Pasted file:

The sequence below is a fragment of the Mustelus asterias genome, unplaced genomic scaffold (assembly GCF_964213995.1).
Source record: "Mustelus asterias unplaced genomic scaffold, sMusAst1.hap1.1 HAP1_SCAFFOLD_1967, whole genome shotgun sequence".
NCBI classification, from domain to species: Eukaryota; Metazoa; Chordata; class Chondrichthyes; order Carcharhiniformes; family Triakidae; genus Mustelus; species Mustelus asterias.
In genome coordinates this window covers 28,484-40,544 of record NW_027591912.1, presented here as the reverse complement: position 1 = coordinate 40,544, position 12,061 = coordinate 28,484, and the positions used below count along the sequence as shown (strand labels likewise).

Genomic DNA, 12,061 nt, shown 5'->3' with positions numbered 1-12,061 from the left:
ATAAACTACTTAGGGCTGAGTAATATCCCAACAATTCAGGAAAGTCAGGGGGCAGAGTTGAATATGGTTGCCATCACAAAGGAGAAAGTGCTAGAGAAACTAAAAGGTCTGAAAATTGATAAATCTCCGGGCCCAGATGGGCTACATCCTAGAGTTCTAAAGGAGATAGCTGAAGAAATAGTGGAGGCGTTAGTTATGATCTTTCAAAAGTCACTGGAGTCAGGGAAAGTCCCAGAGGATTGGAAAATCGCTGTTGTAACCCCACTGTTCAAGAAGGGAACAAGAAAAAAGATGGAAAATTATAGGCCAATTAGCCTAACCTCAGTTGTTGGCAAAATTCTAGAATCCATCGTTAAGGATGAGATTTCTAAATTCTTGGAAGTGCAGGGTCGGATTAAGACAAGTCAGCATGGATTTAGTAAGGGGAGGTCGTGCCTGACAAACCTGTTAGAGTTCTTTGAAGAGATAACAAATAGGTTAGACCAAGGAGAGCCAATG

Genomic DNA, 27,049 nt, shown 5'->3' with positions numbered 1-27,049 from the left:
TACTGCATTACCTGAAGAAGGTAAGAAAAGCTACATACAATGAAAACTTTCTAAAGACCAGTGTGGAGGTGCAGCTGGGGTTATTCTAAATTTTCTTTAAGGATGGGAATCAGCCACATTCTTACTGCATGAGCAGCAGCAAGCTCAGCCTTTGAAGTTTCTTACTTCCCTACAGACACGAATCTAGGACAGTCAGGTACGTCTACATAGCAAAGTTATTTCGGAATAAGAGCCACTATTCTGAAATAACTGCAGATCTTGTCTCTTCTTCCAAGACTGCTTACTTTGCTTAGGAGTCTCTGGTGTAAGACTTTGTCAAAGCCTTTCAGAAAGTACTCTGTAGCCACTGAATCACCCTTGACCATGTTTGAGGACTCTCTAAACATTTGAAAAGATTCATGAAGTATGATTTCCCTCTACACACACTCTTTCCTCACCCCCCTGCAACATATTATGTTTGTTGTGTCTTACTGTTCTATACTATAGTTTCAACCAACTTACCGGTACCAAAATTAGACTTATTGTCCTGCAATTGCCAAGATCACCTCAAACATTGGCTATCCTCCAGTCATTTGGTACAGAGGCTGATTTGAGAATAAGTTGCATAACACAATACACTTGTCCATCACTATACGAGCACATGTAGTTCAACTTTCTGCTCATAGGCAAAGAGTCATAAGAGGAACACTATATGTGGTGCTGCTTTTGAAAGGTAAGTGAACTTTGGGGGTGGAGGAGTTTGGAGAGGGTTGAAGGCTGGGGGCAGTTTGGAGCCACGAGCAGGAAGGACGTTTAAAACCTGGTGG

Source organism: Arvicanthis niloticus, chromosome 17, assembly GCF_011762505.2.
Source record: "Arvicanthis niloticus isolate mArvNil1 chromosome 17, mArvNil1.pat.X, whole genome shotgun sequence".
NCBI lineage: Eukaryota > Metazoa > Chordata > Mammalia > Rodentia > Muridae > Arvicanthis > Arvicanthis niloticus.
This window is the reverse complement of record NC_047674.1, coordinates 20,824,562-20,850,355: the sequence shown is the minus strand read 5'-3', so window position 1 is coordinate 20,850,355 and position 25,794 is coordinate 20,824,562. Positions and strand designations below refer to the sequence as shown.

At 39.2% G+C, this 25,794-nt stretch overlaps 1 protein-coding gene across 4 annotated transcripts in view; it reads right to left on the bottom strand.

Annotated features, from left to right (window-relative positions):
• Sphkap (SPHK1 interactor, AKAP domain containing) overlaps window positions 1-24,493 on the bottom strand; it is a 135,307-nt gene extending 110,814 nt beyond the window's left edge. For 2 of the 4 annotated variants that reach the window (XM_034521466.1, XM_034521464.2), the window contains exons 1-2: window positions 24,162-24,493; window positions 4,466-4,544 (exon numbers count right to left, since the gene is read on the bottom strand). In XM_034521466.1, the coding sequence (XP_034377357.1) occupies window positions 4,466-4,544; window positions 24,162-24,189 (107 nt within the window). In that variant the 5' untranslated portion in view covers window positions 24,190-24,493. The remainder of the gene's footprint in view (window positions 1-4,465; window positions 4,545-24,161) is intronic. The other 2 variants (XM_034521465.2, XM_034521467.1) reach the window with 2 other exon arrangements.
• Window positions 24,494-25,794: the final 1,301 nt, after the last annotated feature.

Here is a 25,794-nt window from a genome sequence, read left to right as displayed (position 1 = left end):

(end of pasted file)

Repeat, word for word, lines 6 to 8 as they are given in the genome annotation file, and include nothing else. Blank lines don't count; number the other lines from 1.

ATAAACTACTTAGGGCTGAGTAATATCCCAACAATTCAGGAAAGTCAGGGGGCAGAGTTGAATATGGTTGCCATCACAAAGGAGAAAGTGCTAGAGAAACTAAAAGGTCTGAAAATTGATAAATCTCCGGGCCCAGATGGGCTACATCCTAGAGTTCTAAAGGAGATAGCTGAAGAAATAGTGGAGGCGTTAGTTATGATCTTTCAAAAGTCACTGGAGTCAGGGAAAGTCCCAGAGGATTGGAAAATCGCTGTTGTAACCCCACTGTTCAAGAAGGGAACAAGAAAAAAGATGGAAAATTATAGGCCAATTAGCCTAACCTCAGTTGTTGGCAAAATTCTAGAATCCATCGTTAAGGATGAGATTTCTAAATTCTTGGAAGTGCAGGGTCGGATTAAGACAAGTCAGCATGGATTTAGTAAGGGGAGGTCGTGCCTGACAAACCTGTTAGAGTTCTTTGAAGAGATAACAAATAGGTTAGACCAAGGAGAGCCAATG

Genomic DNA, 27,049 nt, shown 5'->3' with positions numbered 1-27,049 from the left:
TACTGCATTACCTGAAGAAGGTAAGAAAAGCTACATACAATGAAAACTTTCTAAAGACCAGTGTGGAGGTGCAGCTGGGGTTATTCTAAATTTTCTTTAAGGATGGGAATCAGCCACATTCTTACTGCATGAGCAGCAGCAAGCTCAGCCTTTGAAGTTTCTTACTTCCCTACAGACACGAATCTAGGACAGTCAGGTACGTCTACATAGCAAAGTTATTTCGGAATAAGAGCCACTATTCTGAAATAACTGCAGATCTTGTCTCTTCTTCCAAGACTGCTTACTTTGCTTAGGAGTCTCTGGTGTAAGACTTTGTCAAAGCCTTTCAGAAAGTACTCTGTAGCCACTGAATCACCCTTGACCATGTTTGAGGACTCTCTAAACATTTGAAAAGATTCATGAAGTATGATTTCCCTCTACACACACTCTTTCCTCACCCCCCTGCAACATATTATGTTTGTTGTGTCTTACTGTTCTATACTATAGTTTCAACCAACTTACCGGTACCAAAATTAGACTTATTGTCCTGCAATTGCCAAGATCACCTCAAACATTGGCTATCCTCCAGTCATTTGGTACAGAGGCTGATTTGAGAATAAGTTGCATAACACAATACACTTGTCCATCACTATACGAGCACATGTAGTTCAACTTTCTGCTCATAGGCAAAGAGTCATAAGAGGAACACTATATGTGGTGCTGCTTTTGAAAGGTAAGTGAACTTTGGGGGTGGAGGAGTTTGGAGAGGGTTGAAGGCTGGGGGCAGTTTGGAGCCACGAGCAGGAAGGACGTTTAAAACCTGGTGG